CSCI 1300This is an archive of the Common Course Outlines prior to fall 2011. The current Common Course Outlines can be found at http://www.gpc.edu/programs/Common-Course-Outlines.
Credit Hours 3
Course Title Introduction To Computer Science
Prerequisite(s) EXit or Exemption from all Learning Support and ESL requirements; MATH 1111 or MATH 1113 or MATH 2431 with a "C" or better
Corequisite(s) None Specified
This course provides an overview of selected major areas of current computing technology, organization and use. Topics surveyed include the history of computing, data representation and storage, hardware and software organization, communications technologies, ethical and social issues, and fundamental problem-solving and programming skills. Hands-on projects enhance and reinforce the ideas presented in class. This course is intended for computer science majors as well as mathematics and science-based majors. Students may NOT receive credit for both CSCI 1100 and CSCI 1300.
Expected Educational Results
As a result of completing this course, the student will be able to:General Education Outcomes
- Be familiar with the history of computing from ancient times to the present.
- Be familiar with the methods by which data is represented and stored in a computer’s memory.
- Recognize and understand fundamental hardware components of any computer system.
- Know fundamental software components needed by the computer hardware to communicate with the user.
- Work effectively with a variety of software packages.
- Choose the correct software package for the task at hand.
- Understand the concepts of, and effectively use, current communications technologies, including electronic mail, on-line databases, search engines, and the World Wide Web.
- Present information using multimedia techniques.
- Recognize and understand social and ethical issues involved in computer use.
- Analyze a real world problem and solve it with a computer program.
- Write computer programs using the fundamental concepts of input/output, computations, decisions, repetitions, modular programming, and data storage.
I. This course addresses the general education outcome relating to communications as follows:
II. This course addresses the general education outcome relating to problem-solving and critical thinking skills through assignments that take the student through problem-solving processes from understanding the problem all the way to finalizing a correct solution to the problem.
- Students develop their reading comprehension skills by reading the text and handout materials.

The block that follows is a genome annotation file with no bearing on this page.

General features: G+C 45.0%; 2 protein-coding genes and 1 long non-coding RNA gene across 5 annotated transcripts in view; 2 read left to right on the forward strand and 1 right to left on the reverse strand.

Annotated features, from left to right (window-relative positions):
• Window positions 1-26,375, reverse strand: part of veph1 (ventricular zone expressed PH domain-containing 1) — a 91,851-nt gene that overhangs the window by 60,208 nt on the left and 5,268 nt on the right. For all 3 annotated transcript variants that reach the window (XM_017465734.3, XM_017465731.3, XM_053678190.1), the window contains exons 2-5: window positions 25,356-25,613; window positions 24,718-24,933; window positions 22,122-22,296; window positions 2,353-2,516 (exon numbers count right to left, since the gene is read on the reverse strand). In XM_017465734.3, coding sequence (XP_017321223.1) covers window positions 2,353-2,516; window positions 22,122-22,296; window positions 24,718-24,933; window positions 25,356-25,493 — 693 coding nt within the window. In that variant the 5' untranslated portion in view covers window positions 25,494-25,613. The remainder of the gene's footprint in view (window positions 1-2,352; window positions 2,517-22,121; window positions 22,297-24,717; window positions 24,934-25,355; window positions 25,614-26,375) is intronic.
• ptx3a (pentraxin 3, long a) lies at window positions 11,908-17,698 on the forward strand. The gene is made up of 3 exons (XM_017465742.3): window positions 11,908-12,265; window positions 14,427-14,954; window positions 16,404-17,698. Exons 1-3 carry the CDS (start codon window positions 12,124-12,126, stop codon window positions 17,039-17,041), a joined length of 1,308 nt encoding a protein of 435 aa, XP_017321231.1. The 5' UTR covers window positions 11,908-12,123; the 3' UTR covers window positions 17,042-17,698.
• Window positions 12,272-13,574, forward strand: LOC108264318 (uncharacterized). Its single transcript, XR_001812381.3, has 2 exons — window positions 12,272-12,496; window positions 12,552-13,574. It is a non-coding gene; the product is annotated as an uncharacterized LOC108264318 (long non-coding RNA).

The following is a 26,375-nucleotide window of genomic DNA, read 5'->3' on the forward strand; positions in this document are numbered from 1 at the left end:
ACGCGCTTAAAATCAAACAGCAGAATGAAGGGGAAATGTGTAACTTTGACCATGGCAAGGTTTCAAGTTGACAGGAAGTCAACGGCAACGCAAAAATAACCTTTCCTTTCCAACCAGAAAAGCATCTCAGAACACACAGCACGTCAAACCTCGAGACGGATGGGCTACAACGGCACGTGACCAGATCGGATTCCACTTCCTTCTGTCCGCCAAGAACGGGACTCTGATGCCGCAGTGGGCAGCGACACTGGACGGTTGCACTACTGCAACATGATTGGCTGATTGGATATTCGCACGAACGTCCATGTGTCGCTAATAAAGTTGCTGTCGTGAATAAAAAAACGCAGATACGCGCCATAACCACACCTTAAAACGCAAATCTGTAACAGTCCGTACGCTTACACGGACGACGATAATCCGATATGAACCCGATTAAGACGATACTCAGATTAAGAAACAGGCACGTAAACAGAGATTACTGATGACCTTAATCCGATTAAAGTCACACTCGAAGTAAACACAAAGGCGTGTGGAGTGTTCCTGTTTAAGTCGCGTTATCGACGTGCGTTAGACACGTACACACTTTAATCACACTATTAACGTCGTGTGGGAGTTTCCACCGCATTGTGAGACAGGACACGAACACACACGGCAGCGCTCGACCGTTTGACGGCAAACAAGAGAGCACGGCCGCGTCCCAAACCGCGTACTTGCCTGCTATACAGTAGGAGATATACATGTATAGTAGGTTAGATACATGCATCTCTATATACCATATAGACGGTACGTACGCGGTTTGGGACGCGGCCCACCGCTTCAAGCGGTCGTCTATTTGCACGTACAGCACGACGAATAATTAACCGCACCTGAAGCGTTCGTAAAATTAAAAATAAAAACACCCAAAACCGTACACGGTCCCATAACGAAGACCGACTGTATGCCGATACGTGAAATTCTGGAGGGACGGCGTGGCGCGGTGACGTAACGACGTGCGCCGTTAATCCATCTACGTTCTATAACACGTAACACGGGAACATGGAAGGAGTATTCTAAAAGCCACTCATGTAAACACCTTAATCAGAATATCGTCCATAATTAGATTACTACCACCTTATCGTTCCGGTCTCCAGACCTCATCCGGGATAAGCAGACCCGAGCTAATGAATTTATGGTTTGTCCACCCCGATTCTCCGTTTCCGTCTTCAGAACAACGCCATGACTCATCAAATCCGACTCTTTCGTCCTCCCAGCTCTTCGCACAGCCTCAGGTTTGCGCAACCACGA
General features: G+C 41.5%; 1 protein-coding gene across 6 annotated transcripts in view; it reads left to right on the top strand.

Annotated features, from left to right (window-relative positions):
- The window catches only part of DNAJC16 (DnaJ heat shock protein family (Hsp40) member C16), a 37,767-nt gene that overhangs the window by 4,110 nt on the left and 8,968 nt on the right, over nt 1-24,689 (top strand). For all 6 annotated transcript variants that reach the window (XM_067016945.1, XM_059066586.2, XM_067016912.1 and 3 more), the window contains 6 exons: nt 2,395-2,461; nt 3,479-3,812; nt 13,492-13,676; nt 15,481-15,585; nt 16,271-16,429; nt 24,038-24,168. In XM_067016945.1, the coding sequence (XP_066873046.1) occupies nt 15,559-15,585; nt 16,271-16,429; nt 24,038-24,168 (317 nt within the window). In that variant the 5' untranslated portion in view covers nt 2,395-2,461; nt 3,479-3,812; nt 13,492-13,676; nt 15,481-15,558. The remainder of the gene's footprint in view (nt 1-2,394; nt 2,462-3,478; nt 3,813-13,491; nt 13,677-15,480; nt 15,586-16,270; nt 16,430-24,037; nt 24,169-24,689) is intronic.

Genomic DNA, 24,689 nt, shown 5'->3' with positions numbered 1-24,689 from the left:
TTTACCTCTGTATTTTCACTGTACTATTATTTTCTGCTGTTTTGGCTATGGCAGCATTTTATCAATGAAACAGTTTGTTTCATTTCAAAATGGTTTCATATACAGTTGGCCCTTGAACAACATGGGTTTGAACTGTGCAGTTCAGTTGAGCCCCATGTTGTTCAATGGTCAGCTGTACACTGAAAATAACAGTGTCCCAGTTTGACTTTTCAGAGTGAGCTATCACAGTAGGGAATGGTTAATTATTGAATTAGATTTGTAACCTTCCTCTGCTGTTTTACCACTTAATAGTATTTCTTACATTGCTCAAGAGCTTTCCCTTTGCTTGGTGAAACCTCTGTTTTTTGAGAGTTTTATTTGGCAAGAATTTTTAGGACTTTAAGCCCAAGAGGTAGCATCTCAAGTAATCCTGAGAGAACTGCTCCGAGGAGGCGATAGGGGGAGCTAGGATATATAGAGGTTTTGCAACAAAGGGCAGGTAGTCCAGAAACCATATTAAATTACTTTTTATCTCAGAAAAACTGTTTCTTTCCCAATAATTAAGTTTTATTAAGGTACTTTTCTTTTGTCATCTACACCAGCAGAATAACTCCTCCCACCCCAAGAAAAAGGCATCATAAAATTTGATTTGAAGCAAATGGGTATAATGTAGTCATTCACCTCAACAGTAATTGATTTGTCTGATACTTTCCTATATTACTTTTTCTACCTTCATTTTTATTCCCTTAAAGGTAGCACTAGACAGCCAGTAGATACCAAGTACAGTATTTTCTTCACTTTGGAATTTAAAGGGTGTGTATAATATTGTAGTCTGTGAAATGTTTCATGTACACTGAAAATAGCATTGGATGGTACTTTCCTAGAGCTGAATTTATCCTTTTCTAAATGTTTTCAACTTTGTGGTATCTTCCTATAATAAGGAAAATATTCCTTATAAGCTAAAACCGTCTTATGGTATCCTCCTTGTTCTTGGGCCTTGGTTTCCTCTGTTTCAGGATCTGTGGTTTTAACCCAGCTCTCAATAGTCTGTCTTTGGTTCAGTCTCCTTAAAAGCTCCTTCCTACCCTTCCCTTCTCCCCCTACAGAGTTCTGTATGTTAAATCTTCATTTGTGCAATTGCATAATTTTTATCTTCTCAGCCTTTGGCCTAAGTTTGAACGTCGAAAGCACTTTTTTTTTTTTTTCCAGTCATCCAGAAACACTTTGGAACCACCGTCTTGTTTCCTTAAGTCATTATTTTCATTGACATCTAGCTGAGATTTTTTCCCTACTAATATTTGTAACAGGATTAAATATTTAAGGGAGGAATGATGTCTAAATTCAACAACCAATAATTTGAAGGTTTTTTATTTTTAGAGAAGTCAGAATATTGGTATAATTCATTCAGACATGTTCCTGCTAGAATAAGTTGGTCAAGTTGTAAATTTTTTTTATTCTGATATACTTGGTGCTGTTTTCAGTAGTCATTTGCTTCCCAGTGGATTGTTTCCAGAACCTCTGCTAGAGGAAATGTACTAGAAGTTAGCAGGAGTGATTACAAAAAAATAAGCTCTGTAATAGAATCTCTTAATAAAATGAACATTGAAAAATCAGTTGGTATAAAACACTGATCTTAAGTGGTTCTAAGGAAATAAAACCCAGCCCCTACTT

- Students develop their listening skills through lecture and small group problem solving. Lecture material is presented that is not included in the text or handout material and is included as part of the tests or assignments.
- Students develop their reading and writing skills through the use of problems and activities, including computer-based research and analysis, use of existing computer programs, position papers, and development of computer programs and documentation, all developed specifically to enhance their understanding of computer science principles. Students provide written or oral solutions to these problems in either individual or group format. They must also answer short-answer type questions on course exams.
III. This course addresses the general education outcomes relating to mathematical concept usage and scientific inquiry as follows:
IV. This course addresses the general education outcome relating to organization and analysis of information using a computer by using the computer as a tool for the solution of problems designed to illustrate the concepts and principles of computer science.
- Students apply mathematical concepts in the use of existing software as well as the development of computer programs by creating mathematically-based solutions to the assigned problems and communicating the results of those solutions to the program user.
- Students apply the scientific method in the set-up and solution of the problems presented to illustrate computing principles.
ENTRY LEVEL COMPETENCIES:Assessment of Outcome Objectives
Upon entering this course the student should have exited developmental studies and have met the expected educational outcomes of the applied technology course ATEC 1201 or ATEC1203. The student must additionally have completed MATH 1111 with a grade of “C” or better.
I. Overview (5%)
II. Data Representation and Storage (5%)
III. Computer Hardware Concepts (15%)
IV. Computer Software Overview (25%)
V. Communications Technologies (15%)
VI. Social and Ethical Issues (10%)
VII. Problem Solving and Algorithm Development (15%)
VIII. Fundamental Programming Concepts (10%)
A. COURSE GRADE:
The course grade will be determined by the individual instructor using a variety of evaluation methods. The course grade must weigh examinations for at least 50% of the grade and assignments for not more than 50% of the grade. Eight to ten major projects covering varying aspects of the course must be assigned. Testing must consist of at least two examinations and a comprehensive final examination. The final examination must be weighted at not less than 25% nor more than 35% of the final course grade.
B. DEPARTMENTAL ASSESSMENT:
This course will be assessed every five years at a minimum. An appropriate assessment instrument will be determined by the CSCI course committee.
USE OF ASSESSMENT FINDINGS:
The CSCI committee, or a special assessment committee appointed by the Academic Group, will analyze the results of the assessment and determine implications for curriculum changes. The committee will prepare a report for the Academic Group summarizing its finding.